Skip 
Navigation Link
Aging & Geriatrics
Resources
Basic InformationLatest News
Health Tip: Finding Safe Shoes for the ElderlyHealth Tip: 5 Suggestions to Promote Healthy AgingMental Health Issues Impact Retirement Saving BehaviorGood Lifestyle Choices Add Years to Your LifeDance Your Way to a Healthier Aging Brain3MR Intervention Effective for Discontinuing Inappropriate MedsHealth Tip: Tai Chi May Help Prevent FallsToday's Middle-Age Americans in Worse Health Than Prior GenerationsOlder People May Be More Prone to Reveal Suicidal ThoughtsRisk Assessments Can Help Prevent FallsFailing Sense of Smell Tied to Dementia RiskPsychosocial Intervention Ups Adherence to AntidepressantsHealth Tip: Exercise Boosts Brain Metabolism1 in 3 Seniors Take Sleep AidsExercise, Not Vitamin D, Recommended to Prevent FallsUSPSTF Recommends Exercise for Preventing Falls in SeniorsThe Benefits of Simply Moving MoreFew Older Patients Aware of DeprescribingHealth Tip: Stair Safety For Older PeopleFracture Risk Higher for Seniors With DiabetesHealth Tip: Medication Suggestions for Older AdultsU.S. Seniors Getting Healthier, Especially When Wealthy and WhiteShort Duration of Hospice Seen for Seniors at End of LifeHeath Tip: Myths About the Aging BrainRemember This: A Healthy Body Keeps the Mind Sharp, TooIs Dementia Declining Among Older Americans?No Link for Cardiovascular Meds Use, Cognitive ImpairmentToo Much TV May Cost You Your MobilitySmoking Linked to Frailty in SeniorsMore Than Half of Americans Will Need Nursing Home Care: StudyLess Than Half of Seniors With A-Fib Receive AnticoagulantsPatients' Hearing Loss May Mean Poorer Medical CareHow You Think About Your Arthritis Makes a DifferenceDo Fewer Nightly Dreams Mean Higher Dementia Risk in Seniors?Supplement May Help Against Vision-Robbing Disease in SeniorsHealth Tip: Heat and the ElderlyCaregiving Needs Double as End of Life NearsSitting Could Be Big Health Risk for Frail FolksLower Blood Pressure Best for Seniors' MindsPhysical Activity Predicts Disability in Older Adults'On the Move' Group Exercise Program Aids Walking in ElderlyTaking a Stand on Staying Mobile After 80The Right Shoes Can Help Prevent FallsYoga May Boost Aging BrainsHealth Tip: One of Three Adults Gets ShinglesMidlife Behaviors May Affect Your Dementia Risk'Loneliness Epidemic' Called a Major Public Health ThreatProtein at All 3 Meals May Help Preserve Seniors' StrengthInappropriate Med Use High in Cognitively Impaired SeniorsSwitching to Generic Eye Meds Could Save Medicare Millions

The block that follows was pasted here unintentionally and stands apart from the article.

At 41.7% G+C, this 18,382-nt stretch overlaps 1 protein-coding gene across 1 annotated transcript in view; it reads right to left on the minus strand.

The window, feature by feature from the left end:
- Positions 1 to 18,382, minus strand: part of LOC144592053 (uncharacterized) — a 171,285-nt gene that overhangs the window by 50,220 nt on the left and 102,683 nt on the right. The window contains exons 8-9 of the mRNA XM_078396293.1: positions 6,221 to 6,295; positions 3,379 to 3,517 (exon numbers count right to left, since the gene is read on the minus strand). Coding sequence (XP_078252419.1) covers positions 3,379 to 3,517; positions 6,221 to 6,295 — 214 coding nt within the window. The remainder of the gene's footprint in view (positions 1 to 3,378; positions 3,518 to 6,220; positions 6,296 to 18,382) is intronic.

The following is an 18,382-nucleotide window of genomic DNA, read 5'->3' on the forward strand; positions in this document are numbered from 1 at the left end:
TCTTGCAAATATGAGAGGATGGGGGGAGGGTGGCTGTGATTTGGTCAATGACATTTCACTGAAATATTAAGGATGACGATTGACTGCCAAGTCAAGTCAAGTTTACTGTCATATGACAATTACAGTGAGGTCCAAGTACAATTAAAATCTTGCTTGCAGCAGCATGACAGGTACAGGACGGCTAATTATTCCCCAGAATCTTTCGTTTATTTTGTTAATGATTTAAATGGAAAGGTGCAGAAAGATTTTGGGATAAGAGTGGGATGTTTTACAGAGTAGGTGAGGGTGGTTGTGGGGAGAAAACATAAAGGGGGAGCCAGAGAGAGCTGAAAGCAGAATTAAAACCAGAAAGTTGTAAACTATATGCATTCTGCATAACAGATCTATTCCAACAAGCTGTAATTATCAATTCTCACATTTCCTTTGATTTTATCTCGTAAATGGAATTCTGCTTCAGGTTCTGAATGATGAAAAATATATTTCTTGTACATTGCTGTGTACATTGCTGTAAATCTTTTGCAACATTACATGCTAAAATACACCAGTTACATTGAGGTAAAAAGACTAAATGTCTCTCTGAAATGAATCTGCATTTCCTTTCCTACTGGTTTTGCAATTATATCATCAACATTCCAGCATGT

Questions and AnswersLinksBook ReviewsSelf-Help Groups
Related Topics

Depression: Depression & Related Conditions
Lifespan Development

Docs May Miss Major Cause of Vision Loss in Seniors

HealthDay News
by -- Robert Preidt
Updated: Apr 27th 2017

new article illustration

THURSDAY, April 27, 2017 (HealthDay News) -- It's the leading cause of permanent vision loss for Americans, but a condition called age-related macular degeneration (AMD) may be going undiagnosed too often, new research suggests.

The new study involved 644 people aged 60 and older who were found to have normal eye health in their most recent examination by either a primary eye care ophthalmologist or optometrist.

However, when re-examined by a research team at the University of Alabama at Birmingham, about 25 percent of the study participants showed evidence of age-related macular degeneration.

Just why initial exams didn't always pick up the condition remains "unclear," wrote a team led by the university's Dr. David Neely.

But, "as treatments for the earliest stages of AMD are developed in the coming years, correct identification of AMD in primary eye care will be critical for routing patients to treatment as soon as possible so that the disease can be treated in its earliest phases and central vision loss avoided," the study authors said.

According to the researchers, about 14 million Americans have AMD.

Two ophthalmologists agreed that more must be done to spot the disease early.

"It is imperative that the highest standards be adhered to in the detection of this commonplace disease," said Dr. Mark Fromer of Lenox Hill Hospital in New York City. "A dilated examination -- with careful inspection of the eye's macula [center of the retina] -- is necessary to determine if there are characteristic findings of this disease in the patient."

If age-related macular degeneration is suspected, much can be done, Fromer explained. "Dietary change and the use of nutritional supplements can dramatically slow the progression of macular disease," he noted.

Dr. Nazanin Barzideh is chief of retina and vitreous surgery at NYU Winthrop Hospital in Mineola, N.Y. She said the new finding "emphasizes the importance of communication between patient's primary care physician and ophthalmologist."

The findings were published online April 27 in the journal JAMA Ophthalmology.

More information

The U.S. National Eye Institute has more on age-related macular degeneration.